Vanadium Mining in Canada


By Leia Michele Toovey—Exclusive to Vanadium Investing News

Vanadium is a strategic metal and is used in the production of high-quality metal alloys.  It’s most common uses are in high strength steel, in the aerospace industry, and chemical uses- for the production of catalysts, ceramics, glasses and pigments, electronics and batteries.  Vanadium is widely researched, with many new applications in various phases of development.

One new development close to fruition is for use in the next generation of vanadium redox batteries to power electric vehicles. Unlike other commodities, there is no market quote for vanadium.  Vanadium is traded by contract, directly between the producers and consumers.

resource-investment-newsPresently, known global resources are an estimated 63 million tonnes. Vanadium in not found by itself, instead it is found as a trace mineral within other ore bodies and is therefore mined as a by-product of other mining operations. Vanadium is found in magnetite (iron oxide) deposits that are also very rich in the element titanium. It is also found in aluminum ore, rocks with high concentrations of phosphorous-containing minerals, and sandstones that have high uranium content. Vanadium is also recovered from carbon-rich deposits such as coaloil shale, crude oil, and tar sands.

Most of the vanadium deposits in Canada are associated with layered mafic intrusions, such as

The Lac Doré Complex at Chibougamau, Québec, Anorthosite complexes, such as the Sept Îles complex. There also is substantial vanadium potential in the Athabasca tar sands in Alberta. Mafic Intrusions form when magma migrates through the earth’s lithosphere.  As this magma gets closer to the earth’s surface it cools, and minerals crystallize. Anorthosite complexes are fairly difficult to understand, but generally, the form when a body of magma undergoes some chemical alteration that precedes the precipitation/ crystallization of minerals.

Some of the world’s leading Vanadium exploration companies are located in Canada. Here are some examples:

Gossan Resources Ltd (CVE: GSS) is engaged in the exploration and development of  properties that contain gold, platinum group and base metals, as well as the specialty and strategic  metals  tantalumlithium, cesium, titanium, vanadium and chromium.

Apella Resources (CVE: APA) is a tier-one, Vancouver based company who holds 100 percent interest in nine properties located in Ontario and Quebec.

Northern Shield Resources Inc. (CVE: NRN) started off in 1999 with a focus on diamonds and platinum in 2006, the company shifted its focus to the Platinum Group Elements (PGE) and base metals including vanadium.

Energizer Resources (CVE: EGZ), formerly Uranium Star, is an exploration company with vanadium interests in Quebec Ontario, and Madagascar.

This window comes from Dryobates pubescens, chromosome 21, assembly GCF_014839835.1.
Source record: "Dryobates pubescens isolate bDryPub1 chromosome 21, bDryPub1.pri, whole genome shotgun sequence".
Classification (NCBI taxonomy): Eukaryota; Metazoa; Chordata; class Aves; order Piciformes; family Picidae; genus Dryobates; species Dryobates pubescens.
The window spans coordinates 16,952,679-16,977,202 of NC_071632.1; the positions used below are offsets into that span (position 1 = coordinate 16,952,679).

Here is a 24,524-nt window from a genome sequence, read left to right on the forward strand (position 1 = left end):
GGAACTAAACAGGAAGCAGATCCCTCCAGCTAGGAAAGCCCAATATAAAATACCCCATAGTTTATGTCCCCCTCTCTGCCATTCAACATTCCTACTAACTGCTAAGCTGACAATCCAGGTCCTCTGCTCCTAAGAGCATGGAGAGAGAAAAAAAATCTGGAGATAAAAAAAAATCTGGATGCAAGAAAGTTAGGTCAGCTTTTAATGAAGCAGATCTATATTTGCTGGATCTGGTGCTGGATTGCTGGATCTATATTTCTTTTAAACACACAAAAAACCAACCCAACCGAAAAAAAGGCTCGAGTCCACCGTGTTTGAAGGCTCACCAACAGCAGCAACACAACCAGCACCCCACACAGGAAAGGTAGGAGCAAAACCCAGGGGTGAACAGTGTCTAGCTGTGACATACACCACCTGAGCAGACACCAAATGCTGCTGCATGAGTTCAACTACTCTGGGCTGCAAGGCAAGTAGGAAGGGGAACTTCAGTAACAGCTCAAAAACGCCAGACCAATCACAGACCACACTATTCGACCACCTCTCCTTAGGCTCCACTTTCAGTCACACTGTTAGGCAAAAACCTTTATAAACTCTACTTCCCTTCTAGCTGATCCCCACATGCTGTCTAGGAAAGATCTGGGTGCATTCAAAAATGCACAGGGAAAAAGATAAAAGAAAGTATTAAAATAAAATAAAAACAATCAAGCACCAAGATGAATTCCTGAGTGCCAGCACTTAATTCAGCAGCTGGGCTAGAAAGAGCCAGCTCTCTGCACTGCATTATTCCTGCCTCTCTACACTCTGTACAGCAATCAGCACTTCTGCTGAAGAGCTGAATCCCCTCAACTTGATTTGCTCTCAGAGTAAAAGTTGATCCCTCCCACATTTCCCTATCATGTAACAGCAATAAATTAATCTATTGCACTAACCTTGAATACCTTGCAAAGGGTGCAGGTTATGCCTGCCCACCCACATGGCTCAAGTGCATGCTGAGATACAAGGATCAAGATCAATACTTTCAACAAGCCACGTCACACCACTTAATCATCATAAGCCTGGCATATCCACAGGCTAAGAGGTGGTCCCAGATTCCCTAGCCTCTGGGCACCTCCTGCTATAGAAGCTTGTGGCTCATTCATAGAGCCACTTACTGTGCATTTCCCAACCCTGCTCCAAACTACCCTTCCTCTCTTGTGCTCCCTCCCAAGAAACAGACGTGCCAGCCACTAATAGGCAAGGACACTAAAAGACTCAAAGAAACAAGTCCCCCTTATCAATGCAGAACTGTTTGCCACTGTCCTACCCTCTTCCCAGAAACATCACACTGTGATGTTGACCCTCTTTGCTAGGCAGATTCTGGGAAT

Rocky Mountain Resources (CVE:RKY) a tier-one metals exploration and development company focused on developing environmentally favorable projects, including a world-class vanadium resource in the state of Nevada, U.S.A., and evaluating other opportunities.

The Future of Vanadium Mining

Governments around the world are looking at ways to secure environmentally friendly energy supplies. Traditionally “green” energy sources, such as the sun and wind, are unreliable sources of electricity production and that’s a big problem for the utilities that deliver power to consumers. Their transmission grids need stable, predictable supplies of electricity. And that’s where vanadium comes in. An emerging technology known as the vanadium redox-flow battery may allow utilities to store the electricity generated by large-scale wind and solar farms until it’s needed.

Vanadium is mined mostly in South Africa, north-western China, and eastern Russia. In 2007, these three countries mined more than 95 percent of the 58,600 tonnes of produced vanadium. Canada is moving up on the list when it comes to vanadium production, and therefore is well positioned to capitalize on the current green energy push. For now, Canada remains a marginal producer of vanadium, but exploration activity is heating up in the region.  The lack of production is definitely not due to lack of supply.  Quebec alone is home to the world’s second largest known vanadium deposit.

Canada hosts potential vanadium deposits in Manitoba, Ontario, Newfoundland and Labrador, Quebec, and the Tar Sands in Alberta.  The resource estimate for the country is unknown at this time, but the country does host considerable vanadium pentoxide deposits, the most important supply of the strategic metal.

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